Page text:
Sponsored Post: Okta, EzRez, VoltDB, Digg, Cloud Sigma, Applications Manager, Site24x7

Who's Hiring?

Cool Products and Services

  • Cloud Sigma. Instantly scalable European cloud servers. 
  • ManageEngine Applications Manager.  ManageEngine provides Enterprise IT Management suite of products. 
  • Site24x7Easy, fast and effective web server monitoring, server monitoring and website monitoring service.

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4 New Podcasts for Scalable Summertime Reading

It's trendy today to say "I don't read blogs anymore, I just let the random chance of my social network guide me to new and interesting content." #fail. While someone says this I imagine them flicking their hair back in a "I can't be bothered with true understanding" disdain. And where does random chance get its content? From people like these. So: support your local blog!

If you would like to be a part of random chance, here are a few new podcasts/blogs/vidcasts that you may not know about and that I've found interesting:

  • DevOps Cafe. With this new video series where John and Damon visit high performing companies and record an insider's tour of the tools and processes those companies are using to solve their DevOps problems, DevOps is a profession that finally seems to be realizing their own value. In the first episode John Paul Ramirez takes the crew on a tour of Shopzilla's application lifecycle metrics and dashboard. The second episode feature John Allspaw, VP of Technical Operations at Etsy, talking about the new role of DevOps in companies. Only more good stuff from there.
  • Packet Pushers. A great podcast by real experts on seriously technical networking issues. They describe their podcast as: a podcast where we talk about routing, switching, security, firewalls, study and market changes. Some topics  covered: “Defense in Depth” and what it really means; Deep Diving on Data Centre Switching; Chewing on DDOS; Enterprise MPLS; Career Progression.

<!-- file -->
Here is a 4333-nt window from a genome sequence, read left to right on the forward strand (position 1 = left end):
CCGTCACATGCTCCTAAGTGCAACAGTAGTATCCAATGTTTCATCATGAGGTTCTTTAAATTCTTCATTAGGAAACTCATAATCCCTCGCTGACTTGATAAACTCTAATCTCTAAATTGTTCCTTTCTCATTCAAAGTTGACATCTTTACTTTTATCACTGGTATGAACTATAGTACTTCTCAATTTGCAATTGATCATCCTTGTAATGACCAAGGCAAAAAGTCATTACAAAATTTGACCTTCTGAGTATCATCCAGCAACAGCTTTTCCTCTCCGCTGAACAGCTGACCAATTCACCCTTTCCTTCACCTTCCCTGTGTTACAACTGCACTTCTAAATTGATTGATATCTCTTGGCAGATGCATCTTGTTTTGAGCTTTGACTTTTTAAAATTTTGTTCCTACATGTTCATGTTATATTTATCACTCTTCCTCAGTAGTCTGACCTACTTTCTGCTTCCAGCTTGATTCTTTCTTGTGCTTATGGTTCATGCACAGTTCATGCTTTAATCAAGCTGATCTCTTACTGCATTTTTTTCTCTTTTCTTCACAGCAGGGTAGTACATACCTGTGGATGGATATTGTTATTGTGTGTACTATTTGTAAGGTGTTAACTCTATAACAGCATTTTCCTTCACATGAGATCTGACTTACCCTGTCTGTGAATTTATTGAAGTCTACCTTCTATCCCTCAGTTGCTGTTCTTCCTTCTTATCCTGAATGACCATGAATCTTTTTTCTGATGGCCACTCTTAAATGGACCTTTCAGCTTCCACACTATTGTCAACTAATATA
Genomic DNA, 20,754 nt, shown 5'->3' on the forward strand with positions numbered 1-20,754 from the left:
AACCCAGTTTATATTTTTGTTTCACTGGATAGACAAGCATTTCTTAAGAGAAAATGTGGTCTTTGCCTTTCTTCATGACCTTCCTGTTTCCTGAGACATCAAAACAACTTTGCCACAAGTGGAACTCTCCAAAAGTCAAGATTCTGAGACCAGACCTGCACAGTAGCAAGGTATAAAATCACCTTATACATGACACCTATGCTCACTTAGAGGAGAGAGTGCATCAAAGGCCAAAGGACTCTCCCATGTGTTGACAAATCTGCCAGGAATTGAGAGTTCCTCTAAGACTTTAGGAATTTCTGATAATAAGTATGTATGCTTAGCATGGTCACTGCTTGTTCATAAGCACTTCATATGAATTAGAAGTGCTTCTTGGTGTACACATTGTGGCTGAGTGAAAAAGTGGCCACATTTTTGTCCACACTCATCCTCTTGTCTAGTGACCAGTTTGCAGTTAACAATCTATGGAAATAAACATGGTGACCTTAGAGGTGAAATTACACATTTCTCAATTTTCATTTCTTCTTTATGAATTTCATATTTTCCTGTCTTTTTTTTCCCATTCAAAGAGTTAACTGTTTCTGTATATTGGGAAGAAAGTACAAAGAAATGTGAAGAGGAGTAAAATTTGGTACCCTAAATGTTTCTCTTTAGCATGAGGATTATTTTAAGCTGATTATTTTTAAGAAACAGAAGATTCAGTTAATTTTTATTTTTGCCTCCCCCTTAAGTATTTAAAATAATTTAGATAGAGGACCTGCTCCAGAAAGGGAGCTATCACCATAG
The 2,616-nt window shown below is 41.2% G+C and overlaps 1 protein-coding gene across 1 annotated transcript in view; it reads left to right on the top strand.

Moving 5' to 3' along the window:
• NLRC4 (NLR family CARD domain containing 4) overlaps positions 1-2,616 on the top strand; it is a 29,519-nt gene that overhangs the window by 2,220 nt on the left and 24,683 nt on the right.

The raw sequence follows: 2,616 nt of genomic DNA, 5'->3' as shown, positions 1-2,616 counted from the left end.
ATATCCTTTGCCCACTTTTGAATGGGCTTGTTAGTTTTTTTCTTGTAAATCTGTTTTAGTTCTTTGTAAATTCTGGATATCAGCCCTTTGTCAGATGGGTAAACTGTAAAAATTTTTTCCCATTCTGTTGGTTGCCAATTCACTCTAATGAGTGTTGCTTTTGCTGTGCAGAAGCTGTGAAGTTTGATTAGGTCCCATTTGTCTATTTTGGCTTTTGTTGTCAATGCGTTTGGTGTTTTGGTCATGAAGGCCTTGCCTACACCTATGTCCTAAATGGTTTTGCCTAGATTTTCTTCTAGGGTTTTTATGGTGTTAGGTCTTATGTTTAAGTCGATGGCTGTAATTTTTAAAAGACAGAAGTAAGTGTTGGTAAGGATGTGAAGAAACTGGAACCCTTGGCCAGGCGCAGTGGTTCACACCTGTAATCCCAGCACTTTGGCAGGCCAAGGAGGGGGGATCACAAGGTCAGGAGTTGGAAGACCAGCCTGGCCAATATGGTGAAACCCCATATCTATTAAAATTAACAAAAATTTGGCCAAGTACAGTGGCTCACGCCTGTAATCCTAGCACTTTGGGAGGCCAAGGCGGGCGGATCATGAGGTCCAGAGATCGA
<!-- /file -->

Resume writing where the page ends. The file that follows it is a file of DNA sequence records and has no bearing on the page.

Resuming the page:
• Click to read more ...


How can we spark the movement of research out of the Ivory Tower and into production?

Over the years I've read a lot of research papers looking for better ways of doing things. Sometimes I find ideas I can use, but more often than not I come up empty. The problem is there are very few good papers. And by good I mean: can a reasonably intelligent person read a paper and turn it into something useful? 

Now, clearly I'm not an academic and clearly I'm no genius, I'm just an everyday programmer searching for leverage, and as a common specimen of the species I've often thought how much better our industry would be if we could simply move research from academia into production with some sort of self-conscious professionalism. Currently the process is horribly hit or miss. And this problem extends equally to companies with research divisions that often do very little to help front-line developers succeed. 

How many ideas break out of academia into industry in computer science? We have many brilliant examples: encryption, microprocessors, compression, transactions, distributed file systems, vector clocks, gossip protocols, MapReduce, search, algorithms, networking, communication, and on ad infinitum. For every Google that breaks out there must be thousands of other potential ideas that go nowhere, even in this hyper-VC aware age. 

We need to do is a better job of using the research. There's a lot out there in the literature that we could be making use of right now, but it's closed off from the people, i.e., developers, who can turn this research into gold. And it's largely closed off because researchers don't consider developers as an audience and they don't write their papers with the intention of being applied. Change the publication process and we can save the cheerleader and save the world.

I'm bringing this up now because:

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Strategy: Consider When a Service Starts Billing in Your Algorithm Cost

At Monday's Cloud Computing Meetup, Paco Nathan gave an excellent Getting Started on Hadoop talk (slides). I found one of Paco's strategies particularly interesting: consider when a service starts charging in cost calculations. Depending on your use case it may be cheaper to go with a more expensive service that charges only for work accomplished rather than charging for both work + startup time.

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Sponsored Post: ezRez, VoltDB and Digg are Hiring


Hot Scalability Links for July 17, 2010

And by hot I also mean temperature. Summer has arrived. It's sizzling here in Silicon Valley. Thank you air conditioning!